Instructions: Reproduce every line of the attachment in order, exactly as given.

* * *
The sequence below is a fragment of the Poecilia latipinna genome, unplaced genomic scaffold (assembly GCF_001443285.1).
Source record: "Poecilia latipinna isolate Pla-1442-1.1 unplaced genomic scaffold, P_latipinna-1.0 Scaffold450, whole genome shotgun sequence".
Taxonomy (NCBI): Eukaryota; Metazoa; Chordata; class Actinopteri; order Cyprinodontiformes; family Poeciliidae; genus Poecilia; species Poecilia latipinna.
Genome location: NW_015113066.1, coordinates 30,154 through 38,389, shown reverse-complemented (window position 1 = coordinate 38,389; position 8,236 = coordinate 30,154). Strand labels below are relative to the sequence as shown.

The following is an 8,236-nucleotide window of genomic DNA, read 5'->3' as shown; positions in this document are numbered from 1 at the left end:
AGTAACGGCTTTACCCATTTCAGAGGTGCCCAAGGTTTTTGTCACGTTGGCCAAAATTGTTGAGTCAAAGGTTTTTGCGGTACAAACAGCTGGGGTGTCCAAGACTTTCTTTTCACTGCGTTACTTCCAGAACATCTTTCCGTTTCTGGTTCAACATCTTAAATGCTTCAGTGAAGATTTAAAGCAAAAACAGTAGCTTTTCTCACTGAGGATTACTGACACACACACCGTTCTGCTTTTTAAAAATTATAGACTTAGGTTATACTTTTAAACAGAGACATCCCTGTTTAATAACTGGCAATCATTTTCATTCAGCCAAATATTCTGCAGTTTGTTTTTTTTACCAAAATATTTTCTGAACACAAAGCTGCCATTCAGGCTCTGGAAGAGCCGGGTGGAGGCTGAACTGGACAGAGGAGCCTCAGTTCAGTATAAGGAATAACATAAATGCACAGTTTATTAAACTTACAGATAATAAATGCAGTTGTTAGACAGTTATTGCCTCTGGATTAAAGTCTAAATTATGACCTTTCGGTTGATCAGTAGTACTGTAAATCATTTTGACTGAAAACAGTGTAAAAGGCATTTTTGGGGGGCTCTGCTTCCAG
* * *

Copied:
The sequence below is a fragment of the Poecilia latipinna genome, unplaced genomic scaffold (assembly GCF_001443285.1).
Source record: "Poecilia latipinna isolate Pla-1442-1.1 unplaced genomic scaffold, P_latipinna-1.0 Scaffold450, whole genome shotgun sequence".
Taxonomy (NCBI): Eukaryota; Metazoa; Chordata; class Actinopteri; order Cyprinodontiformes; family Poeciliidae; genus Poecilia; species Poecilia latipinna.
Genome location: NW_015113066.1, coordinates 30,154 through 38,389, shown reverse-complemented (window position 1 = coordinate 38,389; position 8,236 = coordinate 30,154). Strand labels below are relative to the sequence as shown.

The following is an 8,236-nucleotide window of genomic DNA, read 5'->3' as shown; positions in this document are numbered from 1 at the left end:
AGTAACGGCTTTACCCATTTCAGAGGTGCCCAAGGTTTTTGTCACGTTGGCCAAAATTGTTGAGTCAAAGGTTTTTGCGGTACAAACAGCTGGGGTGTCCAAGACTTTCTTTTCACTGCGTTACTTCCAGAACATCTTTCCGTTTCTGGTTCAACATCTTAAATGCTTCAGTGAAGATTTAAAGCAAAAACAGTAGCTTTTCTCACTGAGGATTACTGACACACACACCGTTCTGCTTTTTAAAAATTATAGACTTAGGTTATACTTTTAAACAGAGACATCCCTGTTTAATAACTGGCAATCATTTTCATTCAGCCAAATATTCTGCAGTTTGTTTTTTTTACCAAAATATTTTCTGAACACAAAGCTGCCATTCAGGCTCTGGAAGAGCCGGGTGGAGGCTGAACTGGACAGAGGAGCCTCAGTTCAGTATAAGGAATAACATAAATGCACAGTTTATTAAACTTACAGATAATAAATGCAGTTGTTAGACAGTTATTGCCTCTGGATTAAAGTCTAAATTATGACCTTTCGGTTGATCAGTAGTACTGTAAATCATTTTGACTGAAAACAGTGTAAAAGGCATTTTTGGGGGGCTCTGCTTCCAG